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The Honolulu Advertiser
Posted on: Thursday, July 25, 2002

Immersion program perpetuates native language

By James Gonser
Advertiser Urban Honolulu Writer

Ke Kula Kaiapuni 'o Anuenue school has now seen four graduating classes, fulfilling the goal of providing a quality education for Hawaiian language speakers, said principal Charles Naumu.

Kehau Camara, kumu at Ke Kula Kaiapuni 'o Anuenue, teaches a summer class at the Hawaiian immersion school. Anuenue is the only Hawaiian immersion school whose student body comprises children in kindergarten through the 12th grade.

Deborah Booker • The Honolulu Advertiser

It is the only public K-12 Hawaiian language immersion school in the state.

"The main difference is the instruction is primarily through the Hawaiian language, but the content is the same as any other school," Naumu said. "The true test is how well our students do through their four years of college and university and ultimately how they end up contributing to society."

The Hawaiian language was banned in public schools in 1896, and 91 years later immersion schools were established by the state Board of Education to increase the number of native speakers and to restore the language.

"The mission and purpose I see here is, of course, teaching the students the best we know how, but also to keep the Hawaiian language and culture from dying out," Naumu said. "The key to understanding the Hawaiian past and keeping it alive is the language. If you don't understand some of the terminology, then you may not understand some of the meaning."

The Hawaiian Language Immersion Program began in 1987 with two kindergarten and first-grade classes of about 20 students each at Keaukaha Elementary on the Big Island and Waiau Elementary on O'ahu. The program has expanded each year to include new grades and new schools.

There now are 18 immersion programs with about 1,600 students. Twenty-four high school students graduated this year from immersion programs on Maui, the Big Island, Kaua'i, and Moloka'i including seven from Anuenue.

Anuenue Elementary School was built in the 1950s for the growing population in the back of Palolo Valley. Thirty years later as the number of children declined, the school was converted to state Department of Education offices and a print shop. The school was renamed and reopened as an immersion school in 1995. All subjects at Anuenue are taught in Hawaiian, except for English classes, which begin in fifth grade. Other classes are given in Hawaiian, as long as the materials are available. Science courses are often forced to use English textbooks because books in Hawaiian are not available, but the discussions are in Hawaiian.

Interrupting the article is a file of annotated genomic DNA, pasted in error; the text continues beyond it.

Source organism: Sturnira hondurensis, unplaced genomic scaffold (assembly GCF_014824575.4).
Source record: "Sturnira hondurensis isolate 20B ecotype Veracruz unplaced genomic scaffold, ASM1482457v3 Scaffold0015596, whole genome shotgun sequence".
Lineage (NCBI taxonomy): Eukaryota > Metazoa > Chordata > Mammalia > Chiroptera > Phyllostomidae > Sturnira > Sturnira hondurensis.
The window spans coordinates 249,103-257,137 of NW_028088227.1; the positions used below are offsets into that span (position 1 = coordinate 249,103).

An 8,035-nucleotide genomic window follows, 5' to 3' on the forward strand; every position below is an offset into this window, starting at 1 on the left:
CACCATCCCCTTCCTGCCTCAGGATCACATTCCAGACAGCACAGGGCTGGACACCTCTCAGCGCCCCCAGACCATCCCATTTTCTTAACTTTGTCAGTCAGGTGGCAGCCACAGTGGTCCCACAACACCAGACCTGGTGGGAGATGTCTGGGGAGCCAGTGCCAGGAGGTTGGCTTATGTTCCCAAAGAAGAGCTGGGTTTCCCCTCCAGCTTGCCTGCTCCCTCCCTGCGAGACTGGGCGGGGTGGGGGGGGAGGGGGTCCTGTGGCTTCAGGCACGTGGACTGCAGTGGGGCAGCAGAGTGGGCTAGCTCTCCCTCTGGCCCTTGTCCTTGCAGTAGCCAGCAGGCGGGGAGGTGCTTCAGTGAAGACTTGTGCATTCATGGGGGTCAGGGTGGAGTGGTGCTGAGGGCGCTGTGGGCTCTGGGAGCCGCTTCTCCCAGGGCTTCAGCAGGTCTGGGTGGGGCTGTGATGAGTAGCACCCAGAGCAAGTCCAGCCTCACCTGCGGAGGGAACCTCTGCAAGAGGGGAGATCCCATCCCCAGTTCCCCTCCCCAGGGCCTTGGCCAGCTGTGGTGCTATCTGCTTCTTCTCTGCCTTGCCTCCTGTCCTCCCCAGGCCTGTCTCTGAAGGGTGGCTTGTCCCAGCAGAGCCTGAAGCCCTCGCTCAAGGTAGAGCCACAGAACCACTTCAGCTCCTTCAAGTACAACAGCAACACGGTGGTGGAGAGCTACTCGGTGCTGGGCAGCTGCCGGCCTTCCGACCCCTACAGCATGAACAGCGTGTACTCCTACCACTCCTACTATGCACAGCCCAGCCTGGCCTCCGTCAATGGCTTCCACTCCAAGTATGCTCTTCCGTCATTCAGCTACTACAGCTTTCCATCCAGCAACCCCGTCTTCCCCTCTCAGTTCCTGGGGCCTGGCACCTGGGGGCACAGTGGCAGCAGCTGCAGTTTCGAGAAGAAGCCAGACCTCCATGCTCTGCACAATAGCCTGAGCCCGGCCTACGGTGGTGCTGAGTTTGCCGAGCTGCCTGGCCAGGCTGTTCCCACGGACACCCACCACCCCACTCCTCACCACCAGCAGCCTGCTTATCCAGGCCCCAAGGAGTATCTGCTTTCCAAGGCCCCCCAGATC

"Most of the students will attend an English-language college or university so need to be up to snuff on core requirements on the college level," he said. "We use both English and Hawaiian at high school level to prepare students for the college of their choice."

Besides the formal classroom work, volunteers help preserve Hawaiian skills through extra-curricular activities including canoe-building and taro cultivation in a field next to Palolo Stream on the seven-acre campus.

Anuenue athletes participate in team sports with Roosevelt High School

• What are you most proud of? Being given accreditation through June 30, 2007, by Western Association of Schools and Colleges and being named a Blue Ribbon School for exceeding academic standards, Naumu said.

• Best-kept secret: Only about 86 percent of the students are Hawaiian or part-Hawaiian.

• Everybody at our school knows: "Uncle" Eddie Ka'anana, who grew up on the Big Island and passes on traditional Hawaiian skills.

• Our biggest challenge: To keep the Hawaiian immersion program alive.

• What we need: A standardized education test in Hawaiian to find students' strong and weak points.

• Special events: Makahiki competition and grandparents day.

To get your school profiled, contact education editor Dan Woods at 525-5441 or dwoods@honoluluadvertiser.com.

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At a glance

• Where: 2528 10th Ave.

• Phone: 733-8465.

• Web address: www.k12.hi.us/~anuenue

• Principal: Charles Naumu, in his fourth year.

• School nickname: Rainbows

• School colors: Blue and green.

• Enrollment: Currently 320 students. With a new building being added, the capacity is about 400.

• SATs: Unlike other public school third-graders, those in immersion programs do not take the Stanford Achievement Test. On the 1997 SAT, sixth-graders at Anuenue School scored on par with their peers in math. However, 68 percent of anuenue sixth-graders scored below average in reading, well below the state and national norm. Anuenue eighth-graders scored only slightly behind their peers on the 1997 SATs.

• Special feature: A stream-fed taro patch on campus.

• Special programs or classes: Aquaculture.

• Computers: The school has three or four computers in each room and is working on getting a central computer lab. Computers use a Hawaiian language program developed at the University of Hawai'i.